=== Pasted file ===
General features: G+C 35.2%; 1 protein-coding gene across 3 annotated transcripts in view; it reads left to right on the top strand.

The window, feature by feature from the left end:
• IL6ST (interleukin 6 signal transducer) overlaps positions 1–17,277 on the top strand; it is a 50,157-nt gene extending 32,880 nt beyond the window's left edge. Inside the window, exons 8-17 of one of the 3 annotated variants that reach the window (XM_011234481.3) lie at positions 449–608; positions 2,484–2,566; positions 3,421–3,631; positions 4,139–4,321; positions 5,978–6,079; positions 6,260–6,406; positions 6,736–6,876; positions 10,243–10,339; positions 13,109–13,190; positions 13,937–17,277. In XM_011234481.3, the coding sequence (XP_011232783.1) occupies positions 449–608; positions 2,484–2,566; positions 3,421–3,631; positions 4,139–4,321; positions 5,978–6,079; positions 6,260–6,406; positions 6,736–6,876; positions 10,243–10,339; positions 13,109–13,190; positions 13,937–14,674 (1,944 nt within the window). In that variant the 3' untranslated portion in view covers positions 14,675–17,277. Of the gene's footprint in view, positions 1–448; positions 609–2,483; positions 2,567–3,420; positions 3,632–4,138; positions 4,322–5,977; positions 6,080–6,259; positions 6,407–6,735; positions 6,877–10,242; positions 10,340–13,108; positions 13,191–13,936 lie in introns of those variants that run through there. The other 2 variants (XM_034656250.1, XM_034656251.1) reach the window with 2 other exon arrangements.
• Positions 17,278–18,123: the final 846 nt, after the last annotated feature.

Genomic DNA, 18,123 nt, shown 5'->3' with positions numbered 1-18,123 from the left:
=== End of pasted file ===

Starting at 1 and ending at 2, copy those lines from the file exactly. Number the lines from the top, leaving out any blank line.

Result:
General features: G+C 35.2%; 1 protein-coding gene across 3 annotated transcripts in view; it reads left to right on the top strand.

The window, feature by feature from the left end: